St. Louis collector of Judaica immerses in Jewish history, one antique at a time


St. Louisan Marc Lapp (below) collects vintage Judaica. His collection includes carved wooden lion (from the mid-1900s) and the silver Torah finials

Bill Motchan, Special To The Jewish Light

When Marc Lapp was growing up, he collected coins, always looking for unicorns like a 1955 double die penny. Lapp is still collecting, but he specializes in antique Judaica.

Lapp, a member of Congregation B’nai Amoona, first got hooked on vintage Judaica nearly 30 years ago on a trip to the Chicago suburb of Highland Park. He and his wife were visiting Lapp’s father-in-law, and he visited a Judaica shop run by Arthur Feldman.

“I walked in, and I was just awestruck by all of the Jewish objects I saw,” said Lapp, 60. “I could tell they were antiques. And I started up a conversation with Mr. Feldman. He explained how to buy pieces, and I went to visit him every time we went up there. 

“I said, ‘I want to start a collection. What would you suggest?’ He went downstairs and brought up about 100 auction catalogs from Sotheby’s, Christie’s and Swan. He said, ‘You need to study these catalogs so that you have an eye for whatever you think you’re going to collect because there’s a lot of fake stuff out there.’ ”

Lapp, a lawyer who is naturally inquisitive, was eager to begin collecting after careful research and verifying the authenticity of items. Proof of provenance is a key for collectors of any antiquity, Lapp said, and he makes sure that the pieces he buys at auction are legit.

Like many collectors, Lapp enjoys the thrill of the hunt and the sometimes nerve-racking anticipation during online bidding. Mostly, though, he loves learning as much as he can about the artifacts.

“I enjoy the stories,” Lapp said. “I’m collecting the stories, the understanding of the piece and its relationship to Judaism. Sometimes I’m able to trace the piece to a family who used it. There are stories that each one has. That’s the fun part for me about collecting them.”

A good example is a small silver cup from Lapp’s collection that could have been used as a kiddush or Passover seder cup. It appears unremarkable until you turn it over.

“On the bottom, it’s got all the clues,” Lapp said. “The ‘zwaggle’ (zagged line) denotes the purity. The initials tell who the maker was, and the strawberry is the city mark for Augsberg, Germany. The 40/22 is where the real story comes in. It was seized by the German authorities from a Jewish family. The 40 was 1940, and the 22 means it was the 22nd item seized.”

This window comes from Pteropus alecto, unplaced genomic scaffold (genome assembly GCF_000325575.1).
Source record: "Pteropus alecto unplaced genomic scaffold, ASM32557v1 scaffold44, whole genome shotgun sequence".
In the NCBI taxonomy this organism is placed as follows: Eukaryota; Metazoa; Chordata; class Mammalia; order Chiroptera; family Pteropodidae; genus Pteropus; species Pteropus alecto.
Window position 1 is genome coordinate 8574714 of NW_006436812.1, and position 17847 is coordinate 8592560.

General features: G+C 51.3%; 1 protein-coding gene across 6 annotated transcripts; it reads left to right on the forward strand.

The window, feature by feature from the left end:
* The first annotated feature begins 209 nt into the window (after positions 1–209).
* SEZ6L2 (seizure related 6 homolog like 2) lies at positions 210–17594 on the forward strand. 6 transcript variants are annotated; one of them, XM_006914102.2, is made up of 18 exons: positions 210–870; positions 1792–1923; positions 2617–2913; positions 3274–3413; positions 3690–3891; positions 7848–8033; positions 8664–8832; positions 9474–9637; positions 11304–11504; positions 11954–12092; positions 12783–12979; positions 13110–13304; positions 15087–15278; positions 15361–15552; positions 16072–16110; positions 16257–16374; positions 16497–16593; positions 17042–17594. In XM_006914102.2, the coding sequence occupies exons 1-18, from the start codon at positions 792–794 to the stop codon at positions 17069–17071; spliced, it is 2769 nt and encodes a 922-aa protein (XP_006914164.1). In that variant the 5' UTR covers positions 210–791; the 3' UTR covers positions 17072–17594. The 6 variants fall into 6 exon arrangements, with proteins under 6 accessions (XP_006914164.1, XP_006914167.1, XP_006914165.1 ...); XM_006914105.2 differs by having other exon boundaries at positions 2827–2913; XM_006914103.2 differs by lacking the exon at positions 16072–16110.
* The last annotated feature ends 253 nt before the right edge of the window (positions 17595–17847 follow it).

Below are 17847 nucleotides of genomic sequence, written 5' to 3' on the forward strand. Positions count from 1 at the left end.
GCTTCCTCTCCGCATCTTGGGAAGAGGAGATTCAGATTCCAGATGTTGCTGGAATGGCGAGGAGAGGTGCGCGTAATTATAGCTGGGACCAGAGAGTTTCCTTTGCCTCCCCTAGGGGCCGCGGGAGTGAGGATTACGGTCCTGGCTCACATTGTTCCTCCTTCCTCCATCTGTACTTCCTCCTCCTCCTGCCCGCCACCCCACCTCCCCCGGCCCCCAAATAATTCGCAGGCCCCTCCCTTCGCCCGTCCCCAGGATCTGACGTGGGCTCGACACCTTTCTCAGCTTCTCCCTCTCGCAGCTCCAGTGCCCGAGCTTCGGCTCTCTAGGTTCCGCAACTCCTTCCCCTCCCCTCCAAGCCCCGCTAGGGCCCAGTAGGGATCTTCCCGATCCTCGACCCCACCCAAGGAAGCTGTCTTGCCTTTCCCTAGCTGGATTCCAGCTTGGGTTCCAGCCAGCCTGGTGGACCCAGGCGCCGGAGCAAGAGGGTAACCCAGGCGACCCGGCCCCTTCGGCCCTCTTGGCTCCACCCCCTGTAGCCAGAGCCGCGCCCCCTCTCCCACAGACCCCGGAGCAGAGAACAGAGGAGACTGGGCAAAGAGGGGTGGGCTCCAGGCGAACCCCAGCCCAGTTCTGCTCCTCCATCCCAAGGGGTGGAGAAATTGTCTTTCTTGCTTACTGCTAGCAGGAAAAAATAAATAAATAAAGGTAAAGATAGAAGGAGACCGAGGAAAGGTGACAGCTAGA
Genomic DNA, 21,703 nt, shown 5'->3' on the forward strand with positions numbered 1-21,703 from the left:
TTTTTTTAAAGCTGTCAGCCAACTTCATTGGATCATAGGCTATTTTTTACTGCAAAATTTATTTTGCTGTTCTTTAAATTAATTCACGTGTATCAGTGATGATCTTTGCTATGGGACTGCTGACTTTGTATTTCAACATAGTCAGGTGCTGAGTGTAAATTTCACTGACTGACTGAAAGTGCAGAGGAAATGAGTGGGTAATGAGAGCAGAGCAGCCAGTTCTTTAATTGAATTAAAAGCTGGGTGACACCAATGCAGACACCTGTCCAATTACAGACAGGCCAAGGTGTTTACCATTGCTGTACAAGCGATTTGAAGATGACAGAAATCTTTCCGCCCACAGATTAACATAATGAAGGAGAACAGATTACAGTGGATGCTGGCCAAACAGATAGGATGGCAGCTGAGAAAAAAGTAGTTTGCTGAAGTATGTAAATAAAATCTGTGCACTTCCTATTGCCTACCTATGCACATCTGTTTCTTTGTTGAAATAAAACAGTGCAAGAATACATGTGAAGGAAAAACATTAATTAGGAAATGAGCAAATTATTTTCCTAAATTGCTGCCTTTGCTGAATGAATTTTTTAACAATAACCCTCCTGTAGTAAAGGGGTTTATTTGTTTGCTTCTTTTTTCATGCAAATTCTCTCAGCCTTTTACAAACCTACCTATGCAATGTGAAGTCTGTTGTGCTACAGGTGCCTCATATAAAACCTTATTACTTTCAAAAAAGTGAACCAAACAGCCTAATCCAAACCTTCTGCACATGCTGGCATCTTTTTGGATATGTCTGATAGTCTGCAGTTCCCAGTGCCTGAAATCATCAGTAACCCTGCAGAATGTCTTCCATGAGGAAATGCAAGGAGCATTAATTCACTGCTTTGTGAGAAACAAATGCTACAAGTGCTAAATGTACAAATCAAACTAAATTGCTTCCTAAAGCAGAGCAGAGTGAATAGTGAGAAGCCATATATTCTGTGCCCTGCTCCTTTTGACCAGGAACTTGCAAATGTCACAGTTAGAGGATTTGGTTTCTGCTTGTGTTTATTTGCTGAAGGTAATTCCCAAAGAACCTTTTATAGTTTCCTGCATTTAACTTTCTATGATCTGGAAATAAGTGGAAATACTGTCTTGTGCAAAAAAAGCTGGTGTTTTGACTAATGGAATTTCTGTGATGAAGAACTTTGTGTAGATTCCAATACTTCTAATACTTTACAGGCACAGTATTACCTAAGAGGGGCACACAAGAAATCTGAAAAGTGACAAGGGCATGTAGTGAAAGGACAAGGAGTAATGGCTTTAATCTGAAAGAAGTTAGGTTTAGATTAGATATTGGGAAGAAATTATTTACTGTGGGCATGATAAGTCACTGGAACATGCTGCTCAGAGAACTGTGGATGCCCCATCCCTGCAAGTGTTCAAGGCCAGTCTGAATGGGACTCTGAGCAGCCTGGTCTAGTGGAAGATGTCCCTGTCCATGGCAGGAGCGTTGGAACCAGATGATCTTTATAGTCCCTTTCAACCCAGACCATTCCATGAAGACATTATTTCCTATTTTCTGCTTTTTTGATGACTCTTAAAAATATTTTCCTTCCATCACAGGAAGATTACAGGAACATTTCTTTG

Lapp did some additional research to confirm more of the cup’s history. The initials “PS” stand for Phillipp Stenglin, a German silversmith who produced a number of works between 1717 and 1734. 

Other pieces in Lapp’s collection are authentic but they have a vague history. One is a Torah pointer, or yad.

“It’s a solid piece of silver from Amsterdam from around 1800,” Lapp said. “If you look closely at the finger, you’ll see it’s worn a little bit. That’s an important sign on authenticity, the wear on the tip where it passes over the parchment line by line on the Torah. It may have belonged to a wealthy family and was used with a smaller Torah in someone’s home.”

Lapp gingerly held up another delicate, thin yad with a red ribbon attached.

“This one is really special,” he said. “It’s made of brass and has inscriptions on all four sides from the Book of Psalms. It’s from Iraq, made around 1850. It has beautiful flowers on top and is hand-hammered. It’s a piece of folk art.”

Antique Judaica takes many forms, and a new collector can enter the market by purchasing items starting at a few hundred dollars. Like any antiquity, the price goes up depending on the rarity of a piece. Lapp said the rarest items sell at auction for up to $50,000. Some collectors stick to specific types of pieces, including menorahs, mezuzahs and Torah pointers.

Lapp’s collection includes a wide variety of antiquities. He selects them for their uniqueness, beauty, craftmanship and history, if he can find it. One of his more unusual pieces is a tall, intricately designed spice box. It is made of hand-turned silver and dates back to about 1801. It was made in Budapest and is, he said, “museum quality, with fine filigree work.”

If you’re thinking about diving into antique Judaica collecting, Lapp recommended staying away from eBay. Authenticating items is important and it’s difficult to do buying online from a seller you don’t know. Lapp also suggested working with an expert to provide assistance.

“You need to form a relationship with that person, like the one I started with Mr. Feldman,” Lapp said. “When I would find something, I would sometimes buy it and show it to him, or show him a picture and ask him, ‘Is this authentic?’ and get an opinion. I also bought things from his store. 

“And I continued to collect catalogs from the auction houses, like J. Greenstein Galleries, which is about 25 years old. It is run by a gentleman named Jonathan Greenstein. He’s an Orthodox Jew in his mid 60s. He has learned the marketplace really, really well and he’s become the guy that I’ll either buy from or show pieces to so I can make sure that what I’ve got is authentic.”